…if it’s the wrong kind.


Godly sorrow brings repentance that leads to salvation and leaves no regret, but worldly sorrow brings death.

2 Corinthians 7:10


I’m sorry to bring you such a heavy topic today. But I felt I must. There’s a lot of false teaching occurring which I believe is harmful to those who are misled by it. Is this being taught in your church? Please bear with me as I try to give my point of view.  (Among the sources I’ve drawn from is Unpacking Forgiveness, by Chris Brauns. It’s an excellent book on the topic.)


When a person hurts you and you offer forgiveness, hoping to make it right, how would you feel if it was refused? What if this person didn’t want to confess or say she was sorry. Not willing to repent and change her ways. Ultimately not wanting to have a relationship with you.

The main goal of forgiving another is reconciliation. Restoring a peaceful relationship should, at least to some extent, be the aim. This would be impossible unless there is repentance and forgiveness between the two. If there is to be a restored relationship, both parties have to be willing to see it happen.

This, more clearly than ever before, helps me see how a relationship without repentance or remorse is impossible. Not with God, nor with man. God might love us, but if we don’t repent and show our need and desire to be forgiven for our sins, we cannot have a relationship with him.

The idea of unconditional forgiveness, only weakly supported here and there by the Bible, is a dangerous one. It assumes that Christians ought to be forgiven without having to worry about repenting. Automatically forgiven by God. Some believe that unconditional forgiveness goes hand in hand with unconditional love. In truth, though, God can love us and yet not overlook the wrongs we do.

The tragedy is that churches are making congregations believe they’re Christians when they’re not. Jesus commands us to repent. To ask for his forgiveness. Only then are we saved.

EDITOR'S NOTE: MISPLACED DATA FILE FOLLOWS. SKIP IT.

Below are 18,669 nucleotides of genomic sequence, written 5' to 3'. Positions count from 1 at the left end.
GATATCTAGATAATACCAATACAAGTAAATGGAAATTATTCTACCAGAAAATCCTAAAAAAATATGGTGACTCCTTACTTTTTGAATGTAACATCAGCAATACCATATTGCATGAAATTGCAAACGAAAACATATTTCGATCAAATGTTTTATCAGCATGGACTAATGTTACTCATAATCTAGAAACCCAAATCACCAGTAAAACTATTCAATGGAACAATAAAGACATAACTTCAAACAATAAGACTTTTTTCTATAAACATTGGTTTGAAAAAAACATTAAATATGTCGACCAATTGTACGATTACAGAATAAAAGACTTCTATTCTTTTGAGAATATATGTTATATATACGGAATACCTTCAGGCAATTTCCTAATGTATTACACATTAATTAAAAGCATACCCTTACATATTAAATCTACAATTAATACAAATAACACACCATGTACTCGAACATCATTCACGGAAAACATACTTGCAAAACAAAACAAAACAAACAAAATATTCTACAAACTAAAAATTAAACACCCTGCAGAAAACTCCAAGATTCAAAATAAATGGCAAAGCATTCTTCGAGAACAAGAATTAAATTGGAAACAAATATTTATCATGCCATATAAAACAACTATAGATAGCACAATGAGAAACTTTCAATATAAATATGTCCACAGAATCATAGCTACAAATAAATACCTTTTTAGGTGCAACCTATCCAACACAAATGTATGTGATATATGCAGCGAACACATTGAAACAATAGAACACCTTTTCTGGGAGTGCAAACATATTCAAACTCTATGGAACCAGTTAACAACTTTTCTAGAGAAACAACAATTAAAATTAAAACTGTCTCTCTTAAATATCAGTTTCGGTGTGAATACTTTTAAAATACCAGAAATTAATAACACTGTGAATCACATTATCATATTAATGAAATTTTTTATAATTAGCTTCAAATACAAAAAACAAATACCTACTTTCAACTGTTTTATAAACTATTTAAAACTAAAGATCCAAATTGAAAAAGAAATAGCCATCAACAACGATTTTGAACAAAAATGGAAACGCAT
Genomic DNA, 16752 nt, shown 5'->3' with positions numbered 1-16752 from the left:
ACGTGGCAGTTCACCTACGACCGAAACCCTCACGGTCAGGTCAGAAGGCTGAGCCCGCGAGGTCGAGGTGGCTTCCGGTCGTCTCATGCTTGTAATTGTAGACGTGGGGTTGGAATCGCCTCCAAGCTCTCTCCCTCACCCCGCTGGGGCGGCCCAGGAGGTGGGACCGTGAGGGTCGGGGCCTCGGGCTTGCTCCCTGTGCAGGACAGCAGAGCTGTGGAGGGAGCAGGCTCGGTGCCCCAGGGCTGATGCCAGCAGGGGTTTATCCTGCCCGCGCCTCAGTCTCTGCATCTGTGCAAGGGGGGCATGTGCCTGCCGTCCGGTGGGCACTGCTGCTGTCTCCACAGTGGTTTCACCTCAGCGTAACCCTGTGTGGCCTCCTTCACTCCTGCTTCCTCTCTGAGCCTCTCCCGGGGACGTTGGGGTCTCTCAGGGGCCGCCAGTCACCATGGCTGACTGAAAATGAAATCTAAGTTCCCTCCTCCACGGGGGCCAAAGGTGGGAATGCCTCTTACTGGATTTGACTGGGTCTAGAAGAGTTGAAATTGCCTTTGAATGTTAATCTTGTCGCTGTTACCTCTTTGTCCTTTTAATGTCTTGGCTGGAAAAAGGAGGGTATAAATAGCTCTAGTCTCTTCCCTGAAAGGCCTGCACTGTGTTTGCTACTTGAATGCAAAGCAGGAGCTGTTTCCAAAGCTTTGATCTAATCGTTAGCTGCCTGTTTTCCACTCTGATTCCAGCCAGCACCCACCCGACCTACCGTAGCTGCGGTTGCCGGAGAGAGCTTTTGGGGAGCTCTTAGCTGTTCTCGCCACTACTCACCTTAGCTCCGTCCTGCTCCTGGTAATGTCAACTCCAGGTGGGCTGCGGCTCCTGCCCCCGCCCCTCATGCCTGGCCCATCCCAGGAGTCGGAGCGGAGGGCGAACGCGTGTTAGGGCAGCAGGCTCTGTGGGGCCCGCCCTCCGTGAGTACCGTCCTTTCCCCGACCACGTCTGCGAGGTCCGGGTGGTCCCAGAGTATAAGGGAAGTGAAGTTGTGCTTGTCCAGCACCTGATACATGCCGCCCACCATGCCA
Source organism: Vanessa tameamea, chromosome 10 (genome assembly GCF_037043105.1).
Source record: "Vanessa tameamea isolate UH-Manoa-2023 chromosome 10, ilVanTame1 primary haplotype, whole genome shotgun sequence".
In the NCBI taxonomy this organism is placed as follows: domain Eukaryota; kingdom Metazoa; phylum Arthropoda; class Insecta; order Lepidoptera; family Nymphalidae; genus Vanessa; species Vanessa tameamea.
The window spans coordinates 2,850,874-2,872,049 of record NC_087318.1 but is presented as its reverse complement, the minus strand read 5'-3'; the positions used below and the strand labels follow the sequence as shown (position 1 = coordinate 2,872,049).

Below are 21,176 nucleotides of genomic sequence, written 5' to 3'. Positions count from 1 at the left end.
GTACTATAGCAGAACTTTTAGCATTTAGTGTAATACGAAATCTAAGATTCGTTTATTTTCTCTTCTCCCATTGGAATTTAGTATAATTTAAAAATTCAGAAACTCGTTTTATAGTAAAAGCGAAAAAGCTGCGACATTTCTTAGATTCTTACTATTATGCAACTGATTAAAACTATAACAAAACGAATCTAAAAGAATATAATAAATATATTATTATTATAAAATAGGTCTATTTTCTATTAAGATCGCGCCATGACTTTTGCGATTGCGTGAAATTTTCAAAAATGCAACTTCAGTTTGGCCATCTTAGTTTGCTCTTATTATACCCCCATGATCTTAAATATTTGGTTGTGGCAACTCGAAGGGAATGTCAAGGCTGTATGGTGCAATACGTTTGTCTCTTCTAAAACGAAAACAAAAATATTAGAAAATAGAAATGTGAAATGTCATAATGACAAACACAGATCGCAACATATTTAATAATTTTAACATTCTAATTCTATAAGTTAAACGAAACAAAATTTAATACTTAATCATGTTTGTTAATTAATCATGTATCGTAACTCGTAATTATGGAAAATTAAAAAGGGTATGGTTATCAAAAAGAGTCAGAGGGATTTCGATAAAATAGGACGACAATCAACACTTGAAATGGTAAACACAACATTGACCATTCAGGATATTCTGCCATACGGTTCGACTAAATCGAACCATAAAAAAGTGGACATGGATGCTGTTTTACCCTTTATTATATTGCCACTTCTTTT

Churches that preach unconditional forgiveness, only want to give “feel-good” messages. They’re reluctant to identify the truths of what believing in Jesus means. They avoid talking about the truths of sin and evil.

Dietrich Bonhoeffer, author of Cost of Discipleship, was a theologian who was hung by the Nazis in 1945 at the young age of 39. He spoke of unconditional forgiveness as “cheap grace,” an undermining of the gospel. It’s easy for people to accept it because it promises forgiveness without having to change their lives—without repentance. He argued that it was because of this “cheap grace” that German Christians did so little to stand up against Nazism. Yes, this is an example of how faulty theology can be harmful if we take it to heart.

From Bonhoeffer: “Cheap grace is the preaching of forgiveness without requiring repentance, baptism without church discipline, Communion without confession, absolution without personal confession. Cheap grace is grace without discipleship, grace without the cross, grace without Jesus Christ, living and incarnate.”

In brief: If a person will not accept your offer of forgiveness, it’s probably because he doesn’t want a relationship with you. In the same way, if we refuse Christ’s offer of forgiveness, we’re refusing a relationship with him.